But, kidding aside, your T-shirt company is a perfect example of being a trend setter.

  11. powwow says:

    “It’s been used over 380 times since 2001,” Mueller said of the so-called business records provision, also known as Section 215. “It provides us the ability to get records other than telephone toll records, which we can get through another provision of the statutes. It allows us to get records such as Fedex or UPS records….or records relating to the purchase of hydrogen peroxide, or license records—records that we would get automatically with a grand jury subpoena on the criminal side, the [Section] 215 process allows us to get on the national security side.”

    Julian Sanchez today noticed, and – like Marcy on Mueller’s admitted monitoring of domestic hydrogen peroxide purchases (a monitoring blessed and encouraged by the likes of Dianne “Protect and Defend” Feinstein) – immediately and smartly put into meaningful context, a different aspect of FBI Director Mueller’s testimony concerning Section 215 use, as reported by Josh Gerstein in the excerpt above from Marcy’s post:

    I’m curious about one simple empirical claim Mueller made in his testimony: That the provision has been used over 380 times since 2001. I assume he’d know, but that [“380 times since 2001”] seems inconsistent with what’s been publicly reported to date.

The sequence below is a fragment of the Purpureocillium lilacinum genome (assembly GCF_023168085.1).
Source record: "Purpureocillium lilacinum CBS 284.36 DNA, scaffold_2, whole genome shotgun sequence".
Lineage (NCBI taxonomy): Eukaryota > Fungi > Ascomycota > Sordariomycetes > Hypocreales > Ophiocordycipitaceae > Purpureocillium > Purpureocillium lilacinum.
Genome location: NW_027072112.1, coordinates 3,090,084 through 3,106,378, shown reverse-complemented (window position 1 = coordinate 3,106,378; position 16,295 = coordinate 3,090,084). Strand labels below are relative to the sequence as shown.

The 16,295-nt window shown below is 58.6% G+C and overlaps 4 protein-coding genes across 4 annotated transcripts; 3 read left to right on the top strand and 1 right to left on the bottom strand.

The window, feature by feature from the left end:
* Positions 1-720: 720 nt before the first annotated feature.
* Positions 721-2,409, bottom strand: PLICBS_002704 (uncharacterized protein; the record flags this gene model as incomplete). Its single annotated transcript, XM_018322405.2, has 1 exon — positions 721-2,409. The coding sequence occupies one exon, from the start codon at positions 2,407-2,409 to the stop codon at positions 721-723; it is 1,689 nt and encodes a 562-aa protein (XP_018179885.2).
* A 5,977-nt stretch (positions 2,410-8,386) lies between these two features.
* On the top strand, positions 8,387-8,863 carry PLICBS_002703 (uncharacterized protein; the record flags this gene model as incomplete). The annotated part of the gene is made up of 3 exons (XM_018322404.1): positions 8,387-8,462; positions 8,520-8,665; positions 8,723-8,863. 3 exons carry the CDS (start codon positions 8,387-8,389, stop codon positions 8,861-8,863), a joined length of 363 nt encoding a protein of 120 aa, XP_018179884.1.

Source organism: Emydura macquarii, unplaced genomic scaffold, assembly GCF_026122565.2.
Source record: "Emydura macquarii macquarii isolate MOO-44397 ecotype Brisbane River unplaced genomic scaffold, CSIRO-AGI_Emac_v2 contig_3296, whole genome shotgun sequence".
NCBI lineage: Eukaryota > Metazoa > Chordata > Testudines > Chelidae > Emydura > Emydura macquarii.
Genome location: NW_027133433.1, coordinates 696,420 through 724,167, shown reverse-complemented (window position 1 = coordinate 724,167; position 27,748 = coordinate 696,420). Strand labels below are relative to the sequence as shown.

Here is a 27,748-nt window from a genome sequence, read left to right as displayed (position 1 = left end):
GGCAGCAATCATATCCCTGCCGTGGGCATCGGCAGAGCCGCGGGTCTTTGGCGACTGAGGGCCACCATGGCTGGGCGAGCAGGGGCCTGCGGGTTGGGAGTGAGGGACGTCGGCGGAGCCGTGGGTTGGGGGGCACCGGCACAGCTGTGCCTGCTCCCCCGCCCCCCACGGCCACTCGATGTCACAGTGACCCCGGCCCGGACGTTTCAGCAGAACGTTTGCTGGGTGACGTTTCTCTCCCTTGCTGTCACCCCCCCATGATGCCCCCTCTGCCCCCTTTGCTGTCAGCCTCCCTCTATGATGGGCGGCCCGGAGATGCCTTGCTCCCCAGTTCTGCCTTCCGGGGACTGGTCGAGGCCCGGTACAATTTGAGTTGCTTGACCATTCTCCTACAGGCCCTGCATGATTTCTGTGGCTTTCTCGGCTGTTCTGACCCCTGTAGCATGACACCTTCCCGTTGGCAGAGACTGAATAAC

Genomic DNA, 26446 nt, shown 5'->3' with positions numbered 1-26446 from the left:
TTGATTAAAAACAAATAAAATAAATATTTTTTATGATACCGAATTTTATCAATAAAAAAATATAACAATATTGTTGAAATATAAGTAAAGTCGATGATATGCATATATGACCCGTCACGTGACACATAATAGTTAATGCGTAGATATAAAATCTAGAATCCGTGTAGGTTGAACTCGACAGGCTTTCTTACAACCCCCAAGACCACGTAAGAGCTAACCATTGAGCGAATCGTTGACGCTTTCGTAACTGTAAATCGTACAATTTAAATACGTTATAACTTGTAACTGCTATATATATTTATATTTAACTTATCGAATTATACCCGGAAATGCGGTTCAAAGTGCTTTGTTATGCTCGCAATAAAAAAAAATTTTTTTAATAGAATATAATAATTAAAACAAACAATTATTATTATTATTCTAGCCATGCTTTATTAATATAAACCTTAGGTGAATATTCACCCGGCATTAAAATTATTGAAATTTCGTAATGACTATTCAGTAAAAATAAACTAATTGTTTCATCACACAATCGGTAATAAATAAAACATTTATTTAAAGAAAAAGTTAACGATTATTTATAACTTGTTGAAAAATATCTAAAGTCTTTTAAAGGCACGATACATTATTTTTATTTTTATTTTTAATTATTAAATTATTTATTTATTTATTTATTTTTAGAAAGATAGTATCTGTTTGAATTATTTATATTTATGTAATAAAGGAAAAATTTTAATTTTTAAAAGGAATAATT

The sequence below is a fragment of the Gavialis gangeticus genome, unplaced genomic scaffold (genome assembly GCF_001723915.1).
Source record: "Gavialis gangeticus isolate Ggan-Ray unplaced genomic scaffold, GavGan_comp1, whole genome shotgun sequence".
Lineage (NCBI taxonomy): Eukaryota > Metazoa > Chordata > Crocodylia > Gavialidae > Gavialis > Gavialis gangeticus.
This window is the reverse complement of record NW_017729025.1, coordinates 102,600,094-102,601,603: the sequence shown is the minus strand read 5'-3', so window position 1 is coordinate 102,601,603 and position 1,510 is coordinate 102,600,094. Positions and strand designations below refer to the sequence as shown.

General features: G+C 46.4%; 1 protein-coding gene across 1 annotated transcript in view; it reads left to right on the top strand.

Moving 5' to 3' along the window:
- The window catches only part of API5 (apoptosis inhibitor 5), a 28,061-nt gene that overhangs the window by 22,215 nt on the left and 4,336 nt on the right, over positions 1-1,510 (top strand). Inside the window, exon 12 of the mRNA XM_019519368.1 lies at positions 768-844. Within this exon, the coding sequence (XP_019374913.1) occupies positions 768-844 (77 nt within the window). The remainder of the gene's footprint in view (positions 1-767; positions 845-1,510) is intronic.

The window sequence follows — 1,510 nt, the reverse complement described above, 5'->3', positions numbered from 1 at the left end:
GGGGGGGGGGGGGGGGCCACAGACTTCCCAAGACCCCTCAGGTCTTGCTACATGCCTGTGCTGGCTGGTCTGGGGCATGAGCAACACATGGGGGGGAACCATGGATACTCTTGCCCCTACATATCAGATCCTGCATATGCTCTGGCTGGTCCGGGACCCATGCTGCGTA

There are two possibilities, then: Either the government got ten times as many orders in 2010 as the historical average (the figures should be out sometime in April) or there are a whole lot of these missing from the public reporting.


    I’m not belaboring this because it’s inherently hugely significant whether the government has used this authority 265 times or 380. Ideally, in the coming months we’ll see a substantial narrowing of National Security Letter authority, which would predictably lead to a large increase in the number of 215 orders issued. And that would be entirely proper, since it would mean more information being sought pursuant to a judicial order rather than FBI fiat. What I do think is significant, however, is that this reminds us how little we know—and how little the vast majority of legislators know—about the use of these powers. In contrast with criminal investigative tools, these powers are entirely covert: People whose records are swept up by the government almost never learn about it, and the recipients of the orders are subject to an effectively permanent gag on speaking about them. Rulings of the secret FISA Court interpreting the scope of these authorities are never made public. […]